Ice Cream Bean Tree Info: Tips On Growing Ice Cream Bean Trees
The most common question that I get asked is “How do I grow an ice cream bean tree?”
Well, let me tell you, it’s not easy! But don’t worry, there are some tips and tricks that will make your life easier when growing an ice cream bean tree.
What Is An Ice Cream Bean?
An ice cream bean is a type of fruit that grows from an underground pod. They are very small, usually less than half an inch (15 mm) long and one quarter inch (6 mm) wide. The pods are filled with a soft white pulp that tastes like milk chocolate or vanilla, but isn’t too sweet. They have no seeds and are considered edible if they aren’t overripe or rotten.
How Do You Grow An Ice Cream Bean Tree?
There are two ways to grow an ice cream bean tree. One way is to plant them directly into the ground, which requires a little more care and attention. Another method is to use containers, such as plastic buckets or water bottles, that you fill with soil and then place inside a larger pot filled with peat moss. This allows air circulation around the roots so they don’t dry out as quickly. When winter comes, you simply remove the pots and repot them in spring.
3) Soil And Location Are Important
The soil for the ice cream bean tree should be loose, well-draining and heavy in organic material. A good choice is to mix potting soil with some compost or rotted manure.
They need a lot of sunlight so a bright location is best. Keep in mind that they will get taller as they grow so don’t plant them too close to a building or structure.
The soil for your ice cream bean tree should be damp, not soaking wet. Check it with your finger to see if it is dry several inches down and then water it if it is. In the heat of the summer, you may need to water it once a day or even twice a day if the weather is very hot. Be careful not to over water them though.
It’s better to let them get slightly dry before you water them again.
Use a 1/4 strength general purpose fertilizer at half strength when watering your plant. This should provide plenty of nutrients for the plant without being too much. Don’t increase the amount of fertilizer or the frequency that you fertilize as this could damage the plant.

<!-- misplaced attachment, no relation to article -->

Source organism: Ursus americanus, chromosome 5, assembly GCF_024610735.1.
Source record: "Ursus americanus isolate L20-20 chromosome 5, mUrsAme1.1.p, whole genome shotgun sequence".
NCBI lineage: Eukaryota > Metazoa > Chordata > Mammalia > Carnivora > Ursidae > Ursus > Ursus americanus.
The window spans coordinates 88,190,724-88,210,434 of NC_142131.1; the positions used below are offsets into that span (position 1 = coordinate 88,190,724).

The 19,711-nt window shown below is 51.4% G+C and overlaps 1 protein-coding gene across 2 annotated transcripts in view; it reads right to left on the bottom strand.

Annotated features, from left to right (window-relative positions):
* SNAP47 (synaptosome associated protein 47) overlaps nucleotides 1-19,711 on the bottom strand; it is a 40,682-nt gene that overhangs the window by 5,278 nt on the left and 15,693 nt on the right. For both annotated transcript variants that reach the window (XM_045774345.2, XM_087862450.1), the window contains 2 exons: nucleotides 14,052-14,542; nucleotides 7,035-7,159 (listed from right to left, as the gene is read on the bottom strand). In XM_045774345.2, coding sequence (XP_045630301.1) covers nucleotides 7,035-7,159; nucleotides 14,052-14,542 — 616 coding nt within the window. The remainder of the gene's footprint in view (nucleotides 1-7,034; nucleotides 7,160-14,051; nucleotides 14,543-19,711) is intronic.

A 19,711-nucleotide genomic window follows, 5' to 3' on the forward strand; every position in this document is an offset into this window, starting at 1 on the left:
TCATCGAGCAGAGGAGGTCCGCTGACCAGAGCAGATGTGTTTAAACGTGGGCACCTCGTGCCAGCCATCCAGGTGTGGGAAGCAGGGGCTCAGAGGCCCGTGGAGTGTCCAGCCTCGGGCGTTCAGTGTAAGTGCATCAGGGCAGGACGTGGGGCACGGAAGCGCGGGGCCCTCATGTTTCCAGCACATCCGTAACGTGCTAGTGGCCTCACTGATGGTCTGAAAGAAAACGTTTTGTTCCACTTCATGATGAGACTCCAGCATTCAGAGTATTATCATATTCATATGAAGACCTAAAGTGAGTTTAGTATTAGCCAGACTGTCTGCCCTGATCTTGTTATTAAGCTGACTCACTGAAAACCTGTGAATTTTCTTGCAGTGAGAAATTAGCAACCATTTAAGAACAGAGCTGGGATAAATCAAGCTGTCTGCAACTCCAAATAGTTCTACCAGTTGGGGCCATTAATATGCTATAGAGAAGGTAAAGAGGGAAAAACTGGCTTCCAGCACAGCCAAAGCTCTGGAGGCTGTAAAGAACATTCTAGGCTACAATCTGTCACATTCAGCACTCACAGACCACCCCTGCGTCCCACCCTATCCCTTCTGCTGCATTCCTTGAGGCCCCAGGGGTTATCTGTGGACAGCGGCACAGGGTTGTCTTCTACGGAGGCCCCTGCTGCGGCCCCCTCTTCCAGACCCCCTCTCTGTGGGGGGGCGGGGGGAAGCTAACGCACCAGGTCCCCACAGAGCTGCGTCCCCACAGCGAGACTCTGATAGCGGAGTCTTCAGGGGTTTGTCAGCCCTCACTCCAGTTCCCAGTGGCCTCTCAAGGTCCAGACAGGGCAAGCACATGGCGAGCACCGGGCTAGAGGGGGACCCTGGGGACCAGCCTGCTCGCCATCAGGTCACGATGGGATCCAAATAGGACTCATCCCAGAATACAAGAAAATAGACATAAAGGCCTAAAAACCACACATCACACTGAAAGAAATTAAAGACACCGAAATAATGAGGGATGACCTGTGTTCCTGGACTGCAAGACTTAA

6) Pests And Diseases
The main problem that most people have with their ice cream bean trees is insects and diseases. Aphids, whiteflies, leaf miners, mealy bugs, and vine weevils all love to eat the leaves of the plant as well as the buds and flowers. It is very important to keep on top of any problems with these pests as they can quickly destroy your plant.
7) When To Harvest
An ice cream bean tree takes a little over a year to grow enough beans to harvest. At that point, you can pick them and eat them fresh. It is best to pick them just as the pod starts to swell. Let them dry for a few days and then store them in a jar away from heat or sun so that they don’t go bad.
They should last for several months.
The flowers of the plant are edible too. Pick them shortly after they bloom and eat them fresh. They have a slightly different taste than the beans, but some people like them better.
In late winter or early spring just as the new growth starts, you should prune your plant back to about six inches (15 cm). This will force the plant to put its energy into growing strong stems and leaves rather than flowers and seeds. New growth should start quickly so you can harvest ripe beans by late summer.